Dealing with Plantar Fasciitis

Plantar FasciitisGoGoRunning Staff
August 2, 2011

Is foot pain causing you to dread those first few steps out of bed in the morning? If so, chances are you’ve got plantar fasciitis. Basically, this means the tissues on the bottom of your foot are inflamed. The plantar fascia is located on bottom of your foot and extends from your heel over the entire bottom of your foot.  You may experience pain at any point on the arch, though tenderness is often focused where your plantar fascia connects to the heel.

Plantar Fasciitis is one of the more common injuries that plague distance runners of all shapes, sizes and abilities. This is because your plantar fascia is placed under tremendous stress while you run, which makes it fairly easy to irritate. The most common causes of plantar fasciitis are a lack of arch support in the shoes, increase in activity, lack of flexibility in the calf muscles, being overweight, using unstable shoes on hard ground or spending too much time on your feet.

Common Plantar Fasciitis Treatment Options
•    Icing
•    Massaging
•    Stretching
•    Orthotics, especially if you have flat feet or high arches
•    Losing weight
•    Taking anti-inflammatory medication such as aspirin, Alieve or ibuprofen
•    Buying higher quality shoes
•    Running on grass or trails instead of sidewalks or roads
•    Decreasing mileage and time spent on your feet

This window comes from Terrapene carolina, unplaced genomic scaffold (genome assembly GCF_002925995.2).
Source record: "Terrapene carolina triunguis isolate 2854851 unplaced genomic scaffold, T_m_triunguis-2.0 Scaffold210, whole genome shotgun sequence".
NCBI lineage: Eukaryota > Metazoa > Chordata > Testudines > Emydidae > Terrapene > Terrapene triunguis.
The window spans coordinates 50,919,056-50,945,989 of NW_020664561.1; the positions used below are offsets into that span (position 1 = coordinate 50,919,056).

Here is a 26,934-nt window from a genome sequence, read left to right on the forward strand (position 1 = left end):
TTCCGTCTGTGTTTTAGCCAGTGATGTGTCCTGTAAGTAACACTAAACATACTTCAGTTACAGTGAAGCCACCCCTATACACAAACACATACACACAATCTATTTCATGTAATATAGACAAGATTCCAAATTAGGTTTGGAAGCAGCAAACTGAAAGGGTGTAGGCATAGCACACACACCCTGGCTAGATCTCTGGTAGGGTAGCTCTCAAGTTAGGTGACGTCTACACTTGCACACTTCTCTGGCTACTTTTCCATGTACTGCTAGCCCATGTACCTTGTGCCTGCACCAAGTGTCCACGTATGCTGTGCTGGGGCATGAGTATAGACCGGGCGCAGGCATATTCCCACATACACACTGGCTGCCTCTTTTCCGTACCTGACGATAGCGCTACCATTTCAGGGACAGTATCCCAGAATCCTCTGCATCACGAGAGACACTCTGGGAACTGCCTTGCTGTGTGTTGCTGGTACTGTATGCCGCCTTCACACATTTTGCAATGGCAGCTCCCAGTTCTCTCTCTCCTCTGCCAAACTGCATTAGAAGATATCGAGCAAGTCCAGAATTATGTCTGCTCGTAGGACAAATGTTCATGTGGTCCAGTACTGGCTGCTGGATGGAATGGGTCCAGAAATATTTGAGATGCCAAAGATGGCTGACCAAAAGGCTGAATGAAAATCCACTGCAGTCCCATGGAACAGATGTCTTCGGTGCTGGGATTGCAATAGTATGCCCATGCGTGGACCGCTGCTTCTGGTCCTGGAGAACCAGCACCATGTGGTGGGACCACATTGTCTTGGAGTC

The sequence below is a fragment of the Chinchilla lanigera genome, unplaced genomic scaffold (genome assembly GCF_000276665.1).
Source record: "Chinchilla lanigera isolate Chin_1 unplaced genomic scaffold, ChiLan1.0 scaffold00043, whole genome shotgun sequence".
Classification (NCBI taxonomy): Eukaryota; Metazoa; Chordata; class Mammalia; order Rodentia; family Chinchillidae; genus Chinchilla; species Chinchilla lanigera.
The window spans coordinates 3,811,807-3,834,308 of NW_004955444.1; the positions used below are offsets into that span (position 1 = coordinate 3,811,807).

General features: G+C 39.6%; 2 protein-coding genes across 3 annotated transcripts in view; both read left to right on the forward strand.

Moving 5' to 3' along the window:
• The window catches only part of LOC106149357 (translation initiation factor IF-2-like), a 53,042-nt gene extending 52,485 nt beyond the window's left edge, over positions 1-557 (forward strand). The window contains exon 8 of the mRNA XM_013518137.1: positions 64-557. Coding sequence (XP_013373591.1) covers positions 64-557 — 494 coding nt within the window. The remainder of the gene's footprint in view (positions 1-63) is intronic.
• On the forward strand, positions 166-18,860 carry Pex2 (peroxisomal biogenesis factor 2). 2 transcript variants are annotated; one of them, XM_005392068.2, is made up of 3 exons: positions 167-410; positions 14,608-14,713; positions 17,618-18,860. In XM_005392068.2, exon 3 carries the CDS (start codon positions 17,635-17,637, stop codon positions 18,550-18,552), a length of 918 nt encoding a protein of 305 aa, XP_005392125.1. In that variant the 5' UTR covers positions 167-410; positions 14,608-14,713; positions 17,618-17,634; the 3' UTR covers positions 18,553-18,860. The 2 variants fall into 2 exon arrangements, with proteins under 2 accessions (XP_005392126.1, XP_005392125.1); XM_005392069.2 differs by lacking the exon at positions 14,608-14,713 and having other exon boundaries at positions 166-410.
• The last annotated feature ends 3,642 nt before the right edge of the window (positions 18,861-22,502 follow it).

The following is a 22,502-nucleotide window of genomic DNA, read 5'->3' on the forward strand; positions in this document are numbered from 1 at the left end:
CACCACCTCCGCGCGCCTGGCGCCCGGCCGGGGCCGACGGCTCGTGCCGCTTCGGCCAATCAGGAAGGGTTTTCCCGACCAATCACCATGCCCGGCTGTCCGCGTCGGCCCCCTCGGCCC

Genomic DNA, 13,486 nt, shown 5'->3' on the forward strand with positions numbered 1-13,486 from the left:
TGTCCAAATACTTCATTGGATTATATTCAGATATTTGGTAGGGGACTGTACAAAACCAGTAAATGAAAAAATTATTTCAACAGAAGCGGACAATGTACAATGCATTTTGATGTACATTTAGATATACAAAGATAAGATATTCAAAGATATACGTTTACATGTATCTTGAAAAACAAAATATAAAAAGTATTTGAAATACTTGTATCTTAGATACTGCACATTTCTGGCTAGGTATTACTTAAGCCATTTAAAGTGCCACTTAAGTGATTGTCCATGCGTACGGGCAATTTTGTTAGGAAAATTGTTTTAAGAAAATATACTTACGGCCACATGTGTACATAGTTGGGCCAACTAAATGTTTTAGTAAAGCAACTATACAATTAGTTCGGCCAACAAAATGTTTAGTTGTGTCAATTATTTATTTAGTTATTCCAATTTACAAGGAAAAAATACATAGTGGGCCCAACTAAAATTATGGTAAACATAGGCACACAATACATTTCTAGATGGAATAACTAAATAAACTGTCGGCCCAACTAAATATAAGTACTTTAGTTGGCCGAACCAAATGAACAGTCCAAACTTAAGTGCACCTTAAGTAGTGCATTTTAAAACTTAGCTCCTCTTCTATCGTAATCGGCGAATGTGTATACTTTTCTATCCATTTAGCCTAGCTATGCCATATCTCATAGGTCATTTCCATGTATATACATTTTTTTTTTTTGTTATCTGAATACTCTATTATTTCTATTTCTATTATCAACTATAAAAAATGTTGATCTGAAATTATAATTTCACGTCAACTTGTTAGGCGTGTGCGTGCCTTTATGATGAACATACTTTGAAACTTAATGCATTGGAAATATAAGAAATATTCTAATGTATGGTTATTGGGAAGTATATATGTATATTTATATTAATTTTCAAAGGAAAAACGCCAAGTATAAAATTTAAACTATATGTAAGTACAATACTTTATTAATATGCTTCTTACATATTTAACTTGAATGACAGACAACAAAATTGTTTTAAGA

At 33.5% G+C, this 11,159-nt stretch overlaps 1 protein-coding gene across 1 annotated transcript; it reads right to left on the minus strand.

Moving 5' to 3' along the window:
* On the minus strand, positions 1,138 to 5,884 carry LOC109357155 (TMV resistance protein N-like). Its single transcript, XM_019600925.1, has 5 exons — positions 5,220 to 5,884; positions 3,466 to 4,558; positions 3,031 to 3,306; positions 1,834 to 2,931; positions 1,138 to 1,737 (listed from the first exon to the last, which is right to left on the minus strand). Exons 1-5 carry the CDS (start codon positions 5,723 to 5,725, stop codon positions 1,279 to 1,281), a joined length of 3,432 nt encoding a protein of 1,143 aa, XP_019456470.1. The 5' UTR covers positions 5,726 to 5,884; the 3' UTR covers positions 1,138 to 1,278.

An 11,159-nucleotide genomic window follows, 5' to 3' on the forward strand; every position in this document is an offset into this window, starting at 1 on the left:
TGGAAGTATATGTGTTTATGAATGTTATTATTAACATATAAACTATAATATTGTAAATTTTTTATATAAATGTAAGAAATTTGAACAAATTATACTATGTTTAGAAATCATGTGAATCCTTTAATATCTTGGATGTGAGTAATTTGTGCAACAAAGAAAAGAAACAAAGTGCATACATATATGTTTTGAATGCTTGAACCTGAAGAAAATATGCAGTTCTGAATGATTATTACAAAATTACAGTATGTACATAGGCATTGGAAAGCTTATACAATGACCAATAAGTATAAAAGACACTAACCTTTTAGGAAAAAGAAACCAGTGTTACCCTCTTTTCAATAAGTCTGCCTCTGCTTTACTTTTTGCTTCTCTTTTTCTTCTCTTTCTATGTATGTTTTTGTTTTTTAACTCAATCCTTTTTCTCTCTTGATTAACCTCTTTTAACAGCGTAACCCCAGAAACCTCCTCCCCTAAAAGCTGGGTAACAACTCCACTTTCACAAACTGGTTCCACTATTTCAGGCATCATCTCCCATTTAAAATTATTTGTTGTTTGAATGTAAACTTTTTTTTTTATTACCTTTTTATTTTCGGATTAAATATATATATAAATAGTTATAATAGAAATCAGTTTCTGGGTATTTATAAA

•    Using a night split

Having gone through several bouts of plantar fasciitis ourselves, we agree that these solutions should help your feet. Here are some more detailed tips to help speed through the recovery process:
Plantar Fasciitis Recovery Tips
•    Freeze water in a Dixie cup, then tear away the top of the cup so you can use the block of ice to massage the inflamed area. When the ice melts, tear the cup as needed to uncover more ice.

•    Consider that treating the plantar fascia may be treating a symptom rather than the source of the problem. Many runners have very tight calf muscles, which prevents a full range of motion in the foot and places extra stress on the plantar fascia. Try getting a regular sports massage for your calves .

•    A good way to massage the plantar fascia directly is to roll your foot on a rubber ball or tennis ball. You can also freeze a water bottle and get your massage and icing done at the same time.

•    Be proactive. Warm up your feet and calves BEFORE you stand up in the morning to loosen them and lower the pain of the first few steps.

•    Take a quick 5min warm shower and let the water warm up your calf muscles before you go for a run.

•    Ladies: I know it’s awful but the high heels and flip-flops have got to go! Stick to shoes with a good arch support. It really does make a difference.

•    This doesn’t always work but try substituting your daily pre-run stretching for some general strength exercises like the Lunge Matrix.

For even more tips, check out this video from Dr. Jordan Metzle. Good luck in you battle with plantar fasciitis. Don’t forget, the sooner you start treatment the faster you’ll be back to running pain free!


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